11. elagamytarek says:

    Always brilliant and intelligent Nervana Merry Christmas and happy new year to you and your family and everyone .wish you all the best of luck,joy,success and progress in your life with steady steps for moving forward more and more.from the deep of my heart wish you all the best with happiness

  12. We would like to contact with you on a private e-mail for making a proposal.

  13. Alexander Morris says:

    Dear Nervana,

    I am a student at the University of the Arts London in the United Kingdom and I am writing a dissertation about the role of technology and media in the ‘Arab Spring’ uprisings. I have an English-language survey which I am trying to distribute to as many people as possible – that were involved in the 2011 revolution – and would be forever grateful if you could post a link to this survey on either your website, Facebook page or Twitter (Tiny url link below) account.



    Please feel free to take a look at the content of the survey and even fill one out yourself. Please don’t hesitate to contact me if you are confused by or have issues with any of the questions.

    I am also reaching out to Journalists and experts on the Middle East/NorthAfrica uprisings, such as yourself, to ask if they would like to take part in an interview – not recorded just a question and answer format word document – which is just slightly longer than the above survey.

    I look forward to hearing from you.

    With kind regards,

  14. I nominated you for the versatile blogger award. And you can check it out here:

  15. nervana111 says:

    Many thanks. That is very kind of you. truly honored.

  16. Sanat Kumar Kar says:

    What a beautiful piece of art! The discourse is also worth pondering. It is shortsightedness to assess and decide on surface value of and object without caring the intrinsic value art and culture. …Long long back is the place where a library with huge collection of books and antics were destroyed by vandals.
    It also reminds me of Talibans destroying statues of Gautam Buddha on the walls of Bamian in Afghanistan…Sad, very sad…when sense and sanity will prevail?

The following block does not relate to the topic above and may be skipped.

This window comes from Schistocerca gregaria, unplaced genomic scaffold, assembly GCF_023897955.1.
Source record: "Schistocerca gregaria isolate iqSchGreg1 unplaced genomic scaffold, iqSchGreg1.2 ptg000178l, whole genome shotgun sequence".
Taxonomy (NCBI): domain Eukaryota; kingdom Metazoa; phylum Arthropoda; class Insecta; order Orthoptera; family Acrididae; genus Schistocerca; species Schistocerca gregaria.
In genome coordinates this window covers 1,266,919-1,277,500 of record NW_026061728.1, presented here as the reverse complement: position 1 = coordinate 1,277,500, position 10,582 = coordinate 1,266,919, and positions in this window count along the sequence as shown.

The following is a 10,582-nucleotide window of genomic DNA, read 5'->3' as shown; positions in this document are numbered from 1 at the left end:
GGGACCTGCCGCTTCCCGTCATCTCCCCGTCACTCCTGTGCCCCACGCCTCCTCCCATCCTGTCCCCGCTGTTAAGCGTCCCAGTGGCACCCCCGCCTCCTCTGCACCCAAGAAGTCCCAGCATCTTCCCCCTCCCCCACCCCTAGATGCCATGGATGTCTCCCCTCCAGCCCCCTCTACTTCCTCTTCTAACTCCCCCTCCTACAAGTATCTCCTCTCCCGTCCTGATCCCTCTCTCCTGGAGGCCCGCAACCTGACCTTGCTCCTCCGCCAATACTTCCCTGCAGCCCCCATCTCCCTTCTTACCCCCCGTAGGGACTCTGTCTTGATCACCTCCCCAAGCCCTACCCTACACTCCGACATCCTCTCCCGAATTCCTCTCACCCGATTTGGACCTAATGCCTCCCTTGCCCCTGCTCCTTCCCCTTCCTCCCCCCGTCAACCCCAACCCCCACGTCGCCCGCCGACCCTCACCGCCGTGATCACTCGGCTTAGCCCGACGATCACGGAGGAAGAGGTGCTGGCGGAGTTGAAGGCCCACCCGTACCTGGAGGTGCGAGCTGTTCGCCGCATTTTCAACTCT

17. alexsiborn says:

    Hi Nervana,

    My name is Alex.
    I am helping out marketing agency to find bloggers suitable for their campaigns, and your blog looks like a perfect fit for what they’re looking for.

    Do you think you could be interested in receiving offers about advertisement on your website?

  18. Hi Nervana. I am the author Robert Bauval. I was born in Egypt but have been living in Europe since 1967, although I return often to Egypt. I was very impressed by your latest article on the Al Jazeera journalists. I fully agree with you.

  19. Hi Nervana. I was born in Alexandria in 1948. I left Egypt in 1967. I returned regularly to see my family, and lived in Cairo from 2005 to 2008. I’ve written many books on ancient Egypt, but recently wrote three books on the modern history from Napoleon’s invasion to today. I am publishing a book in October (in the USA) exposing the corruption of ex-Minister of Antiquities, Zahi Hawass. OrdinaryEgyptian will never have ‘equality and freedom’ if the rampant corruption is removed at the roots. Perhaps we should talk. Write to me at my e-mail.

  20. Correction: Hi Nervana. I was born in Alexandria in 1948. I left Egypt in 1967. I returned regularly to see my family, and lived in Cairo from 2005 to 2008. I’ve written many books on ancient Egypt, but recently wrote three books on the modern history from Napoleon’s invasion to today. I am publishing a book in October (in the USA) exposing the corruption of ex-Minister of Antiquities, Zahi Hawass. OrdinaryEgyptian will never have ‘equality and freedom’ if the rampant corruption is NOT removed at the roots. Perhaps we should talk. Write to me at my e-mail.

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  23. whoah this blog is wonderful i love studying your articles.
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  24. Dalia El Alfy says:

    Hi Nervana,
    This is Dalia El Alfy, media and public affairs officer at the Canadian embassy.
    I would like to express our admiration here at the embassy with your blog, your weekly news wrap up is always worthy.
    That being said, we wanted to reach out to you. The second secretary and I would like to invite you over for coffee, getting to know a valuable person like you is definitely enriching.
    Most grateful If you can send me your number or email so that we can communicate.
    Very best,

  25. rosalindawijks says:

    Salutations & salams from an Islamic feminist Afro-Carribean Dutch woman. I study law in Amsterdam and studied Arabic in Amsterdam and Cairo.

    Oh, and I love African-American music, and Egyptian music and dance.

    And most of all, Umm Kulthum. Always Umm Kulthum. :-)